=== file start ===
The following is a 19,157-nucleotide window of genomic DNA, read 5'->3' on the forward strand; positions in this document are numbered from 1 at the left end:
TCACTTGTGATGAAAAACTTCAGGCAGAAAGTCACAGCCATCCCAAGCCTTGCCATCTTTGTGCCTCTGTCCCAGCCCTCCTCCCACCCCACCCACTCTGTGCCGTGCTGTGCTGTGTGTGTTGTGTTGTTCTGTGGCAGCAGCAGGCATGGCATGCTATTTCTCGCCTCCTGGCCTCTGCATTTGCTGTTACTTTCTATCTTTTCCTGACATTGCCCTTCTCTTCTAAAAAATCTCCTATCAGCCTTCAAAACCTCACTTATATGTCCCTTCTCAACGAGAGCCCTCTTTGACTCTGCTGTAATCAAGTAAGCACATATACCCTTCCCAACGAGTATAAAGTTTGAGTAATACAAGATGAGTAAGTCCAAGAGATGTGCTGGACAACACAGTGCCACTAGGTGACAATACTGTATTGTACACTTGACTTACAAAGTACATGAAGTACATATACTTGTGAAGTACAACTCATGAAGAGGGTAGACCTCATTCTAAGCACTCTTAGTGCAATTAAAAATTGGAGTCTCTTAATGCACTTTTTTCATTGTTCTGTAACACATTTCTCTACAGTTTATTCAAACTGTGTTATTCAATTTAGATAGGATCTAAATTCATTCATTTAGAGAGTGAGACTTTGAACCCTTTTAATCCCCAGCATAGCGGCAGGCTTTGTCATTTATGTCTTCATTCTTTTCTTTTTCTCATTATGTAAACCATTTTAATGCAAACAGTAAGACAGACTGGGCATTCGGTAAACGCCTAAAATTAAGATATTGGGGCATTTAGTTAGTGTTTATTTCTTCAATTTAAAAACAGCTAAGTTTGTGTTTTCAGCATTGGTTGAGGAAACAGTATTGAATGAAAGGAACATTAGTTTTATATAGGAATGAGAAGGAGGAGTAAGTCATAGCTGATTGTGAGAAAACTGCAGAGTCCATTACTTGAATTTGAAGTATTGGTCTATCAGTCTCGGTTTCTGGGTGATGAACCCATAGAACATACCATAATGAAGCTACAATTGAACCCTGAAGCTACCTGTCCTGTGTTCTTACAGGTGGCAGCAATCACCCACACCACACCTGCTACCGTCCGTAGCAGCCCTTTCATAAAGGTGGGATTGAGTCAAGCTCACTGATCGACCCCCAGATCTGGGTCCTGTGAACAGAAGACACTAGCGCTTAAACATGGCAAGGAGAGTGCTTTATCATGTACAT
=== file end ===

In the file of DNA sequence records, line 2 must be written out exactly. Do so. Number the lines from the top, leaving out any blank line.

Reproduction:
TCACTTGTGATGAAAAACTTCAGGCAGAAAGTCACAGCCATCCCAAGCCTTGCCATCTTTGTGCCTCTGTCCCAGCCCTCCTCCCACCCCACCCACTCTGTGCCGTGCTGTGCTGTGTGTGTTGTGTTGTTCTGTGGCAGCAGCAGGCATGGCATGCTATTTCTCGCCTCCTGGCCTCTGCATTTGCTGTTACTTTCTATCTTTTCCTGACATTGCCCTTCTCTTCTAAAAAATCTCCTATCAGCCTTCAAAACCTCACTTATATGTCCCTTCTCAACGAGAGCCCTCTTTGACTCTGCTGTAATCAAGTAAGCACATATACCCTTCCCAACGAGTATAAAGTTTGAGTAATACAAGATGAGTAAGTCCAAGAGATGTGCTGGACAACACAGTGCCACTAGGTGACAATACTGTATTGTACACTTGACTTACAAAGTACATGAAGTACATATACTTGTGAAGTACAACTCATGAAGAGGGTAGACCTCATTCTAAGCACTCTTAGTGCAATTAAAAATTGGAGTCTCTTAATGCACTTTTTTCATTGTTCTGTAACACATTTCTCTACAGTTTATTCAAACTGTGTTATTCAATTTAGATAGGATCTAAATTCATTCATTTAGAGAGTGAGACTTTGAACCCTTTTAATCCCCAGCATAGCGGCAGGCTTTGTCATTTATGTCTTCATTCTTTTCTTTTTCTCATTATGTAAACCATTTTAATGCAAACAGTAAGACAGACTGGGCATTCGGTAAACGCCTAAAATTAAGATATTGGGGCATTTAGTTAGTGTTTATTTCTTCAATTTAAAAACAGCTAAGTTTGTGTTTTCAGCATTGGTTGAGGAAACAGTATTGAATGAAAGGAACATTAGTTTTATATAGGAATGAGAAGGAGGAGTAAGTCATAGCTGATTGTGAGAAAACTGCAGAGTCCATTACTTGAATTTGAAGTATTGGTCTATCAGTCTCGGTTTCTGGGTGATGAACCCATAGAACATACCATAATGAAGCTACAATTGAACCCTGAAGCTACCTGTCCTGTGTTCTTACAGGTGGCAGCAATCACCCACACCACACCTGCTACCGTCCGTAGCAGCCCTTTCATAAAGGTGGGATTGAGTCAAGCTCACTGATCGACCCCCAGATCTGGGTCCTGTGAACAGAAGACACTAGCGCTTAAACATGGCAAGGAGAGTGCTTTATCATGTACAT